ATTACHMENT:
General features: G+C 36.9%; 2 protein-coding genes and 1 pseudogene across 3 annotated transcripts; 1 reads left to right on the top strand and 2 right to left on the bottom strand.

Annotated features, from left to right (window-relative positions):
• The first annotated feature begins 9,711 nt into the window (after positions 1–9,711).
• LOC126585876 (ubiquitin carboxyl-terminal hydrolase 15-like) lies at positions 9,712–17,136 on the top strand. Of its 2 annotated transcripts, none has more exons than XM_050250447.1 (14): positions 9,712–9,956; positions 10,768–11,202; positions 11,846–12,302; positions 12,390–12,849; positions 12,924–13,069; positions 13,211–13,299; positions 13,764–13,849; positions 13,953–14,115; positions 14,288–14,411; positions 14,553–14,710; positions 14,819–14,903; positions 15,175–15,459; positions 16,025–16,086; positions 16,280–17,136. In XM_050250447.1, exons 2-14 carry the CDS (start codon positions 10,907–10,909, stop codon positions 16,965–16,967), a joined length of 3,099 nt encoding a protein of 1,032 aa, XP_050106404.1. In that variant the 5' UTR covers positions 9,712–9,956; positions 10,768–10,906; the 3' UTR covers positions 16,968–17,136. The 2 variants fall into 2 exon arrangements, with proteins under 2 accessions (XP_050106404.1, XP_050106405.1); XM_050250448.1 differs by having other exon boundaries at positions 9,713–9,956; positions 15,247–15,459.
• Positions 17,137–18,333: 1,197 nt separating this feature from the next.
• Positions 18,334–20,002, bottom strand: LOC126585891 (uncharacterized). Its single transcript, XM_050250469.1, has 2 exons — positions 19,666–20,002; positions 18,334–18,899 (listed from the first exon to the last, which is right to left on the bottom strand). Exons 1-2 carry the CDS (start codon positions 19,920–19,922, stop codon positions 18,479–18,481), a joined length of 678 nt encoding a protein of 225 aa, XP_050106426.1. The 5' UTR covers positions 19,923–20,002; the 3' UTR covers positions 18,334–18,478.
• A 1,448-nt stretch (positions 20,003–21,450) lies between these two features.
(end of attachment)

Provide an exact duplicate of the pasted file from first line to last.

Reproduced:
General features: G+C 36.9%; 2 protein-coding genes and 1 pseudogene across 3 annotated transcripts; 1 reads left to right on the top strand and 2 right to left on the bottom strand.

Annotated features, from left to right (window-relative positions):
• The first annotated feature begins 9,711 nt into the window (after positions 1–9,711).
• LOC126585876 (ubiquitin carboxyl-terminal hydrolase 15-like) lies at positions 9,712–17,136 on the top strand. Of its 2 annotated transcripts, none has more exons than XM_050250447.1 (14): positions 9,712–9,956; positions 10,768–11,202; positions 11,846–12,302; positions 12,390–12,849; positions 12,924–13,069; positions 13,211–13,299; positions 13,764–13,849; positions 13,953–14,115; positions 14,288–14,411; positions 14,553–14,710; positions 14,819–14,903; positions 15,175–15,459; positions 16,025–16,086; positions 16,280–17,136. In XM_050250447.1, exons 2-14 carry the CDS (start codon positions 10,907–10,909, stop codon positions 16,965–16,967), a joined length of 3,099 nt encoding a protein of 1,032 aa, XP_050106404.1. In that variant the 5' UTR covers positions 9,712–9,956; positions 10,768–10,906; the 3' UTR covers positions 16,968–17,136. The 2 variants fall into 2 exon arrangements, with proteins under 2 accessions (XP_050106404.1, XP_050106405.1); XM_050250448.1 differs by having other exon boundaries at positions 9,713–9,956; positions 15,247–15,459.
• Positions 17,137–18,333: 1,197 nt separating this feature from the next.
• Positions 18,334–20,002, bottom strand: LOC126585891 (uncharacterized). Its single transcript, XM_050250469.1, has 2 exons — positions 19,666–20,002; positions 18,334–18,899 (listed from the first exon to the last, which is right to left on the bottom strand). Exons 1-2 carry the CDS (start codon positions 19,920–19,922, stop codon positions 18,479–18,481), a joined length of 678 nt encoding a protein of 225 aa, XP_050106426.1. The 5' UTR covers positions 19,923–20,002; the 3' UTR covers positions 18,334–18,478.
• A 1,448-nt stretch (positions 20,003–21,450) lies between these two features.